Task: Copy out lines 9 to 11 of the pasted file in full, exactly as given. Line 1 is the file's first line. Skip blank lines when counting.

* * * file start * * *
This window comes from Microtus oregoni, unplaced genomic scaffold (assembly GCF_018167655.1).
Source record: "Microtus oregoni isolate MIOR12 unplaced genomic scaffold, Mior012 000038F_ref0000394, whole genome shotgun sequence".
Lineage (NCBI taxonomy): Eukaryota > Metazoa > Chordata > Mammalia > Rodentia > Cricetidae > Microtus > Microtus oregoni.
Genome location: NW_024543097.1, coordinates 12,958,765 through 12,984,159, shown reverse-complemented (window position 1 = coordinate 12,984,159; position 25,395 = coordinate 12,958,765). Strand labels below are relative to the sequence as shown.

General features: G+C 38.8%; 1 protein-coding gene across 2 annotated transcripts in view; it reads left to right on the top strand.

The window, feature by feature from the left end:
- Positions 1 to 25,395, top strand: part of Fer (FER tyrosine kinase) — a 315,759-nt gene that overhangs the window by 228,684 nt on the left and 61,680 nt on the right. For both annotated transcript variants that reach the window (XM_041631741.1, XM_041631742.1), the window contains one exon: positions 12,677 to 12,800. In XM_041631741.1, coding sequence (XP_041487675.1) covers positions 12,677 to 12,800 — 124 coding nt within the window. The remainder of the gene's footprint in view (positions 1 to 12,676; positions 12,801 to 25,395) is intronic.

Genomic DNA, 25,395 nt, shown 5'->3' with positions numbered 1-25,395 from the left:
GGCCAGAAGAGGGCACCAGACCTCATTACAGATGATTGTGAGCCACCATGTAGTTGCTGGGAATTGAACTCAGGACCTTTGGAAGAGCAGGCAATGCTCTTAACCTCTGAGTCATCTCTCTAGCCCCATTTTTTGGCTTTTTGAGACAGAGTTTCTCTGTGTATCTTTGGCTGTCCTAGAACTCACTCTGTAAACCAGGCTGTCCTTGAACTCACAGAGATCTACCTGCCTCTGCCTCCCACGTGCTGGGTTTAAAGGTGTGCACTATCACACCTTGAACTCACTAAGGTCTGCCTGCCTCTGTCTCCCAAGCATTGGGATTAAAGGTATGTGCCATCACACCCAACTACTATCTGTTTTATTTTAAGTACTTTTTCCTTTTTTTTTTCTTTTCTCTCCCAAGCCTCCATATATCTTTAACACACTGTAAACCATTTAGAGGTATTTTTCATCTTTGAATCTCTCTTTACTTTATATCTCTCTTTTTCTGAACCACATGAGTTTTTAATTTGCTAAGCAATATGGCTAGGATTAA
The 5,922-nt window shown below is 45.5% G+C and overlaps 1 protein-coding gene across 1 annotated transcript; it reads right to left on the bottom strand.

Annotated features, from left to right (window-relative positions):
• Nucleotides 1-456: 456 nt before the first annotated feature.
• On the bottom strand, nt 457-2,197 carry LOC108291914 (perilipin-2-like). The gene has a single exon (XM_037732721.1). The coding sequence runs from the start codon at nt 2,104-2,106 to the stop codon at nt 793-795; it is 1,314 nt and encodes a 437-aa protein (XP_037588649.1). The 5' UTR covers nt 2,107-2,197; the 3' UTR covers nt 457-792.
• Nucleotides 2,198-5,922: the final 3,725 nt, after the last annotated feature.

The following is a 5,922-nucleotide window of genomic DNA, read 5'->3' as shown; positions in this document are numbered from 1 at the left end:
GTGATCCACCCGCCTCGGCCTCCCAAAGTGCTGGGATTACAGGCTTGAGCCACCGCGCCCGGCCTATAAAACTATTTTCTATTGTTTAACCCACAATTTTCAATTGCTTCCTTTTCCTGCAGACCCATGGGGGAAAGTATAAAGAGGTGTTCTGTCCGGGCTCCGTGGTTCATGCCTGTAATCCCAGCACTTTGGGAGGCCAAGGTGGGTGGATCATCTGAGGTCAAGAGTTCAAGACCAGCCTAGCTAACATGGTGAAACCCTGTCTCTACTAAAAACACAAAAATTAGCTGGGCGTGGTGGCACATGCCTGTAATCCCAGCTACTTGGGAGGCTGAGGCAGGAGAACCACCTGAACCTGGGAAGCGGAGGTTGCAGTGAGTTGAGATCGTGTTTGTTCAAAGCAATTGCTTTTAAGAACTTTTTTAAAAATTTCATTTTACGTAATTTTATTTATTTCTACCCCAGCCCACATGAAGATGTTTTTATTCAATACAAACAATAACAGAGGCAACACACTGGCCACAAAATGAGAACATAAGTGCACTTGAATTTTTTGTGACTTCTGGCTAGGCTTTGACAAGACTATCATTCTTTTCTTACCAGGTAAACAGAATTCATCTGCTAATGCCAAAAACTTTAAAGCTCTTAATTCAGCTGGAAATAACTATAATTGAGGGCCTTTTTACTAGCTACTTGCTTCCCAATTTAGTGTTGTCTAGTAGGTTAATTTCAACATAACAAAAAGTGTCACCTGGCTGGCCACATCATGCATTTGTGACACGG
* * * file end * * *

GGCCAGAAGAGGGCACCAGACCTCATTACAGATGATTGTGAGCCACCATGTAGTTGCTGGGAATTGAACTCAGGACCTTTGGAAGAGCAGGCAATGCTCTTAACCTCTGAGTCATCTCTCTAGCCCCATTTTTTGGCTTTTTGAGACAGAGTTTCTCTGTGTATCTTTGGCTGTCCTAGAACTCACTCTGTAAACCAGGCTGTCCTTGAACTCACAGAGATCTACCTGCCTCTGCCTCCCACGTGCTGGGTTTAAAGGTGTGCACTATCACACCTTGAACTCACTAAGGTCTGCCTGCCTCTGTCTCCCAAGCATTGGGATTAAAGGTATGTGCCATCACACCCAACTACTATCTGTTTTATTTTAAGTACTTTTTCCTTTTTTTTTTCTTTTCTCTCCCAAGCCTCCATATATCTTTAACACACTGTAAACCATTTAGAGGTATTTTTCATCTTTGAATCTCTCTTTACTTTATATCTCTCTTTTTCTGAACCACATGAGTTTTTAATTTGCTAAGCAATATGGCTAGGATTAA
The 5,922-nt window shown below is 45.5% G+C and overlaps 1 protein-coding gene across 1 annotated transcript; it reads right to left on the bottom strand.

Annotated features, from left to right (window-relative positions):